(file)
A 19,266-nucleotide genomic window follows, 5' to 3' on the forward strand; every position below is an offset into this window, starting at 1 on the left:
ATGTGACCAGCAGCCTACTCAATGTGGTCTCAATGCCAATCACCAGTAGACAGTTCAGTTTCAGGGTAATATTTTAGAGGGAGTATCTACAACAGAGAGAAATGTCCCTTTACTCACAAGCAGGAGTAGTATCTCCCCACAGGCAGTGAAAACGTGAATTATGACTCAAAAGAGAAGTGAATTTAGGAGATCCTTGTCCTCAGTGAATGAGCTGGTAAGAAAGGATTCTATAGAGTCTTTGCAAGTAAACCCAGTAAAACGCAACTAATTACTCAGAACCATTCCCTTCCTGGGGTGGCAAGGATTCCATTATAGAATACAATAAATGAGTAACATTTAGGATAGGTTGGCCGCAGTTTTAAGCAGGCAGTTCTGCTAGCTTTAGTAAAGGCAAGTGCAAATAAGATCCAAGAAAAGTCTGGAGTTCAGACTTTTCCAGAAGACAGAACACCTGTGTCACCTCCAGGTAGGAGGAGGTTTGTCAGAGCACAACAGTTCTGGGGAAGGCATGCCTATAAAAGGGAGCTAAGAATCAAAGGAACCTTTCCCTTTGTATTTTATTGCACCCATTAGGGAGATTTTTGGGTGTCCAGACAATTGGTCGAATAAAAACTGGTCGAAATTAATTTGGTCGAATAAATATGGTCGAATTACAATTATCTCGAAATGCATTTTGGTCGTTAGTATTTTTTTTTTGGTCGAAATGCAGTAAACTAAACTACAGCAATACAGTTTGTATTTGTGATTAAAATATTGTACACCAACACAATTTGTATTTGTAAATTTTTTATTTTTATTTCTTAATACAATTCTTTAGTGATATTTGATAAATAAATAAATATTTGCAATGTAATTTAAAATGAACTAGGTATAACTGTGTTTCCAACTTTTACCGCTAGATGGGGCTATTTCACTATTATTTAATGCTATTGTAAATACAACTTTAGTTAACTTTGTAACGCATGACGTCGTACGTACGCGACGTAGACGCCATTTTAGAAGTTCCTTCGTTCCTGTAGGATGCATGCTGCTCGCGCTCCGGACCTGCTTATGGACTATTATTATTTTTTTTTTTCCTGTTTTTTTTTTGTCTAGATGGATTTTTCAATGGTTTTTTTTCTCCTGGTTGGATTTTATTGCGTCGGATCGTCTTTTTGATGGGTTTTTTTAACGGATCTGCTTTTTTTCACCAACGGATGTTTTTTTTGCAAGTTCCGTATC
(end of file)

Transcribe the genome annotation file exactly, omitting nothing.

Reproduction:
A 19,266-nucleotide genomic window follows, 5' to 3' on the forward strand; every position below is an offset into this window, starting at 1 on the left:
ATGTGACCAGCAGCCTACTCAATGTGGTCTCAATGCCAATCACCAGTAGACAGTTCAGTTTCAGGGTAATATTTTAGAGGGAGTATCTACAACAGAGAGAAATGTCCCTTTACTCACAAGCAGGAGTAGTATCTCCCCACAGGCAGTGAAAACGTGAATTATGACTCAAAAGAGAAGTGAATTTAGGAGATCCTTGTCCTCAGTGAATGAGCTGGTAAGAAAGGATTCTATAGAGTCTTTGCAAGTAAACCCAGTAAAACGCAACTAATTACTCAGAACCATTCCCTTCCTGGGGTGGCAAGGATTCCATTATAGAATACAATAAATGAGTAACATTTAGGATAGGTTGGCCGCAGTTTTAAGCAGGCAGTTCTGCTAGCTTTAGTAAAGGCAAGTGCAAATAAGATCCAAGAAAAGTCTGGAGTTCAGACTTTTCCAGAAGACAGAACACCTGTGTCACCTCCAGGTAGGAGGAGGTTTGTCAGAGCACAACAGTTCTGGGGAAGGCATGCCTATAAAAGGGAGCTAAGAATCAAAGGAACCTTTCCCTTTGTATTTTATTGCACCCATTAGGGAGATTTTTGGGTGTCCAGACAATTGGTCGAATAAAAACTGGTCGAAATTAATTTGGTCGAATAAATATGGTCGAATTACAATTATCTCGAAATGCATTTTGGTCGTTAGTATTTTTTTTTTGGTCGAAATGCAGTAAACTAAACTACAGCAATACAGTTTGTATTTGTGATTAAAATATTGTACACCAACACAATTTGTATTTGTAAATTTTTTATTTTTATTTCTTAATACAATTCTTTAGTGATATTTGATAAATAAATAAATATTTGCAATGTAATTTAAAATGAACTAGGTATAACTGTGTTTCCAACTTTTACCGCTAGATGGGGCTATTTCACTATTATTTAATGCTATTGTAAATACAACTTTAGTTAACTTTGTAACGCATGACGTCGTACGTACGCGACGTAGACGCCATTTTAGAAGTTCCTTCGTTCCTGTAGGATGCATGCTGCTCGCGCTCCGGACCTGCTTATGGACTATTATTATTTTTTTTTTTCCTGTTTTTTTTTTGTCTAGATGGATTTTTCAATGGTTTTTTTTCTCCTGGTTGGATTTTATTGCGTCGGATCGTCTTTTTGATGGGTTTTTTTAACGGATCTGCTTTTTTTCACCAACGGATGTTTTTTTTGCAAGTTCCGTATC